Obviously Firesheep has been big news this last week or so. Somebody is sitting in a pub right now waiting for you to access Facebook, Twitter or your webmail account so that they can get in and play with all the shinies. Scary stuff; and yet most news outlets haven't really discussed the issue in detail, they haven't discussed where the issue will commonly take place (public places like pubs, cafes, restaurants, libraries with open wifi), and they don't really discuss how SSL on a few major scapegoats will actually solve a worldwide security issue.
Public. Open. Wifi.
I mean, come on! This is the biggest problem; just because someone has an extension that no longer works doesn't mean that somebody else doesn't just have some custom build of Wireshark running that does far more than steal cookies for your favourite social sites. We're talking about the potential for identity theft by people getting far more than a feed of your recent photos and activities. Some sites may encrypt your password on submit but other forums won't. And what are the chances that somebody on an open hotspot doesn't have the same password for a couple of other sites?
Also, people may now be smugly sitting on an open hotspot not going on Twitter and Facebook. But their favourite news site has a like button on it. Is that a problem? Has anyone asked or addressed this in a news article too?
The geek solution is to have a VPN or a SSH socks proxy and to always use it as an interface between open sites; the firefox buff solution is to get one of the many extensions that forces SSL for sites that allow it (and it isn't all of them;) the scapegoat solution is to tell big social networking sites to go SSL so that it's no longer a problem (they should be using SSL anyway the lazy slackers.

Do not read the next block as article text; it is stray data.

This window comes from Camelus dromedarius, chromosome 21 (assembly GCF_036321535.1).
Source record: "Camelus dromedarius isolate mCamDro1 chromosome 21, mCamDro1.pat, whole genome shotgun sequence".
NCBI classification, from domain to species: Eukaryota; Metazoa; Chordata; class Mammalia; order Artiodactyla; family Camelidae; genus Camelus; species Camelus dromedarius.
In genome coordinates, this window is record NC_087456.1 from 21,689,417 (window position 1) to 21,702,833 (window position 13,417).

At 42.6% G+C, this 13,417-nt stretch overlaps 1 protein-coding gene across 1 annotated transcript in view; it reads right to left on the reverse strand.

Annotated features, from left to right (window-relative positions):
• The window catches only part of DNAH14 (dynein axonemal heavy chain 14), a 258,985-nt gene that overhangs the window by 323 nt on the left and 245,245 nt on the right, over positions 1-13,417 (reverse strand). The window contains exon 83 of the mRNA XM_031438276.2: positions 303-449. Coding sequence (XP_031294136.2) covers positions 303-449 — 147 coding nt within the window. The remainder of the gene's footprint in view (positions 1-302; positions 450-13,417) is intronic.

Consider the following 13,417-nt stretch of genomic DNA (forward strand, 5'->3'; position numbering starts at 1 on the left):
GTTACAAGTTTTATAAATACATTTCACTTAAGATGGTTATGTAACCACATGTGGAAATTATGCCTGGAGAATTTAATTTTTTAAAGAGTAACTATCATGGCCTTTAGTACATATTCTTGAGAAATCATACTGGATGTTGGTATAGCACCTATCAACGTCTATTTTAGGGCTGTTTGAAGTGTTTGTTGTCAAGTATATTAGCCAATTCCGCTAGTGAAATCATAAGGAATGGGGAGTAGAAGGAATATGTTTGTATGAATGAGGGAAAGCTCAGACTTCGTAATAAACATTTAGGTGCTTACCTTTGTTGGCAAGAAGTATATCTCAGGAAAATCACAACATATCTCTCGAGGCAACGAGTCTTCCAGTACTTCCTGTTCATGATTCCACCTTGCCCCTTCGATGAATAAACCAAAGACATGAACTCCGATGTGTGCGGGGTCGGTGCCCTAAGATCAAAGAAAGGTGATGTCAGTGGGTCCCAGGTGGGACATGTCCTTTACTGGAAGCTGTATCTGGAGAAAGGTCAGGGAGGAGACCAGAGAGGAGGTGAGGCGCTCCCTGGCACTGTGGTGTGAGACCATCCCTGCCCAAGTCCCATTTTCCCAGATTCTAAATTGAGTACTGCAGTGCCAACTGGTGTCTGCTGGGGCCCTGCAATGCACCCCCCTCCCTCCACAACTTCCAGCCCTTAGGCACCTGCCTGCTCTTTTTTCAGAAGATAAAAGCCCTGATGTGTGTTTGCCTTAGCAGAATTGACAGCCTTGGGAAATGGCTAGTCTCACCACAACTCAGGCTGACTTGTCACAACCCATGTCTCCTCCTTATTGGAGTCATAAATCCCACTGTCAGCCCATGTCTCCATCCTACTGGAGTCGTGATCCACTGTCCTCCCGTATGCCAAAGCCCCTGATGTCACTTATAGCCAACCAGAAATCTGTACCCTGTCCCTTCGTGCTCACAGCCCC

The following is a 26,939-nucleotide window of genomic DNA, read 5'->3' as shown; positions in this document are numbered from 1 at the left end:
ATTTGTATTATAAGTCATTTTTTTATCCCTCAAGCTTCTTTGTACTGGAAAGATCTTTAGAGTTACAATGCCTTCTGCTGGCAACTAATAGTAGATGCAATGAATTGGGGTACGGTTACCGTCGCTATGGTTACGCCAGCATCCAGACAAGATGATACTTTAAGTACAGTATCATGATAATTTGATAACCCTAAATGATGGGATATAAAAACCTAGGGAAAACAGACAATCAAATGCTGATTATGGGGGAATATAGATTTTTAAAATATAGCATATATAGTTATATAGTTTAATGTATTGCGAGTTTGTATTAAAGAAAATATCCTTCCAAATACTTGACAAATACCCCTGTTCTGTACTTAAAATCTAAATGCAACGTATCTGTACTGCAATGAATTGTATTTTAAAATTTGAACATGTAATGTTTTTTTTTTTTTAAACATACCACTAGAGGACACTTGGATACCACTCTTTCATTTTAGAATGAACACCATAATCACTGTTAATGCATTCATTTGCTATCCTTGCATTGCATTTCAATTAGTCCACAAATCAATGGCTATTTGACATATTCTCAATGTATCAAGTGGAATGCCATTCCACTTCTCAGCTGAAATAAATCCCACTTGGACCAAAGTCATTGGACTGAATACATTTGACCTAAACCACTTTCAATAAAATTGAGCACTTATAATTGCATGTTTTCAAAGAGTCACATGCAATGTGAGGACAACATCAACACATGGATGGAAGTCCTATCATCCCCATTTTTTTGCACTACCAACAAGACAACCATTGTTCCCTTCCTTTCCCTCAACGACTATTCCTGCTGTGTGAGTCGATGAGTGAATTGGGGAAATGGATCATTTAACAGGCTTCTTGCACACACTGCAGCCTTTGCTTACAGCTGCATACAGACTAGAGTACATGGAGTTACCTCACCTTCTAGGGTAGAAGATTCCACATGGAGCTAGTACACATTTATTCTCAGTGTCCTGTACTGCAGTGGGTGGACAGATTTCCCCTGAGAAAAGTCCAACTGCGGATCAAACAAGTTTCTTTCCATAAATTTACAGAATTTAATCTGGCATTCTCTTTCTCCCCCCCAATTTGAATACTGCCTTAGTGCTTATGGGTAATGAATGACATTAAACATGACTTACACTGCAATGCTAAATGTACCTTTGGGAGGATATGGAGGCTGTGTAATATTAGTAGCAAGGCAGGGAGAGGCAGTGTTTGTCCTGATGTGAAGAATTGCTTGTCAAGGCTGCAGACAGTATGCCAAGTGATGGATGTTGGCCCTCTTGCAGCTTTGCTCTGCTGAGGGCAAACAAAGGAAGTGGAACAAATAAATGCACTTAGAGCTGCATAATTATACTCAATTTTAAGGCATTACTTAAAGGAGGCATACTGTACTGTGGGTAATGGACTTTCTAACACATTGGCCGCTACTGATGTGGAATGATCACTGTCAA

None of these ideas really close up the ultimate truth that not everyone gets security. Not everyone will be able to buy a VPN for that rare occasion that they're on an open hotspot; the fact that VPNs are a bloody pain to set up just compounds the problem. Very few know what SSH is.
The real solution needs to have all of these plus: Closed public wifi. There are a couple of ways with various issues for security but will offer a modicum of privacy for people without the ability to take security measures by themselves. For starters, cafes and libraries could simply stick the network key on the notice board for visitors. Change it daily and keep it inside for patrons only. Alternatively, for situations where the business has a rented device, have 2 hotspots. The first hotspot is open and, when you connect, it takes your browser to a login page with instructions and today's network key. Then you disconnect, sign in to the closed wifi, and use the key you just pasted to your clipboard.
Is that it?
Not really. Computer security is about an ongoing awareness of the fact that everyone wants your bank details and identity. But reporting on an issue and calling social networking sites to use SSL is just scapegoating and avoiding a real world problem with security. Get it sorted pubs, clubs and cafes.